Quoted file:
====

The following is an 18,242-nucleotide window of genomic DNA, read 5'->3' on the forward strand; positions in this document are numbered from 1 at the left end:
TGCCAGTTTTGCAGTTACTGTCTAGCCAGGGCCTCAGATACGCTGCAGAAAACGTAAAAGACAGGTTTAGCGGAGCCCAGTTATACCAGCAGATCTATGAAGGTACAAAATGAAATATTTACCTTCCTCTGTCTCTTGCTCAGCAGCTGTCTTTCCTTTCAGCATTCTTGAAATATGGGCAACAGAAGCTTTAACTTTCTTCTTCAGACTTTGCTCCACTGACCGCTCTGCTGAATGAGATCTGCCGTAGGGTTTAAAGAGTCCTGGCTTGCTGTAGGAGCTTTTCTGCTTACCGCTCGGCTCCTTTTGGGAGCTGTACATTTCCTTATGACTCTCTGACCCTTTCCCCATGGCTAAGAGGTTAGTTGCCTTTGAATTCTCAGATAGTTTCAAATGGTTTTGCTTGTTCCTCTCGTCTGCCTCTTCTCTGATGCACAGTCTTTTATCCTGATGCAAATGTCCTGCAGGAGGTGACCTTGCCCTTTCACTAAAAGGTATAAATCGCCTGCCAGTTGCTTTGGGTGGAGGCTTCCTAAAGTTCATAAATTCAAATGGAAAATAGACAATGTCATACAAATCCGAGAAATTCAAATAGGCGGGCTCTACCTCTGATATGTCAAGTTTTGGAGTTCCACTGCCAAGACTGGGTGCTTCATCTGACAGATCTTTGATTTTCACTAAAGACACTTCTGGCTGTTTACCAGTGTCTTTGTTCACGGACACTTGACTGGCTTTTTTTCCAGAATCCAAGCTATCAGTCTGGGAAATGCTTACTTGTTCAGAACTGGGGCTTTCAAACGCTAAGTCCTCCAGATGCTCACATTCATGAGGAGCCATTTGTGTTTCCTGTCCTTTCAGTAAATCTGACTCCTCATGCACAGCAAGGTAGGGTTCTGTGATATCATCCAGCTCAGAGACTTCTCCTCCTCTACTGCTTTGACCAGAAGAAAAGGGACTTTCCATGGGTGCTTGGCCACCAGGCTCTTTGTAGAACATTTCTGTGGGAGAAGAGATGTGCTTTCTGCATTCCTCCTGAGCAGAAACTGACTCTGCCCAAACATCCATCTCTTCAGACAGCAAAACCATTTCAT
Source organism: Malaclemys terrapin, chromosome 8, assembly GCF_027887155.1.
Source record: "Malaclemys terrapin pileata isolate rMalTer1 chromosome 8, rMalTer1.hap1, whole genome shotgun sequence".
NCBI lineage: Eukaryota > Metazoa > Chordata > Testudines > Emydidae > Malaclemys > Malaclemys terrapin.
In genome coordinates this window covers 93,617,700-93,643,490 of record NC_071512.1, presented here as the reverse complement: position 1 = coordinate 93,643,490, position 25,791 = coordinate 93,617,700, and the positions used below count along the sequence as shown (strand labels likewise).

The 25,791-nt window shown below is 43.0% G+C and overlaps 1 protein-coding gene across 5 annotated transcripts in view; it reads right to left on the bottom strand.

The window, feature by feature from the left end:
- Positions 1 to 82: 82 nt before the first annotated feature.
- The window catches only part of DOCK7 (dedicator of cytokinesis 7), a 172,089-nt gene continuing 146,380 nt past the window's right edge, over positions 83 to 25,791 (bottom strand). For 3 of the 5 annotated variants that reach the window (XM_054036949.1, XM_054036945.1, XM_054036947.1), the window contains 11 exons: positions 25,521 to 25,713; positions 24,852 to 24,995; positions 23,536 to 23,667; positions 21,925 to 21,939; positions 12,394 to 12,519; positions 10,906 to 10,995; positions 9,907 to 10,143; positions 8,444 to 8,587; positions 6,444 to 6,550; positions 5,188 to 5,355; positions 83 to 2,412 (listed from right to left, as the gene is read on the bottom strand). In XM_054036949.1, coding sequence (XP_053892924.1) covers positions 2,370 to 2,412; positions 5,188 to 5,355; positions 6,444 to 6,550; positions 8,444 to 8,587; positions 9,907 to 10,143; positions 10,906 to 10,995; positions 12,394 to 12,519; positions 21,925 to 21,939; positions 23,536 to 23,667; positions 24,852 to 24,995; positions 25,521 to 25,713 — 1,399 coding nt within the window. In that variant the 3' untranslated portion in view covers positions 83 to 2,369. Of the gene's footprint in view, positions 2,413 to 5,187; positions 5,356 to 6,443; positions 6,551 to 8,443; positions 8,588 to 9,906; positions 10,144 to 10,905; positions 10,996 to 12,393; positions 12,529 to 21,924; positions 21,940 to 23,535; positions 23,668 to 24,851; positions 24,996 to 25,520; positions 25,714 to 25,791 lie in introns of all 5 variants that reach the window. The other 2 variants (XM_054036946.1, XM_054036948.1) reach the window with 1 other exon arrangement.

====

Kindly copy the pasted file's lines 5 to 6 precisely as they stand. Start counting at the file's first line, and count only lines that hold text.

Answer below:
NCBI lineage: Eukaryota > Metazoa > Chordata > Testudines > Emydidae > Malaclemys > Malaclemys terrapin.
In genome coordinates this window covers 93,617,700-93,643,490 of record NC_071512.1, presented here as the reverse complement: position 1 = coordinate 93,643,490, position 25,791 = coordinate 93,617,700, and the positions used below count along the sequence as shown (strand labels likewise).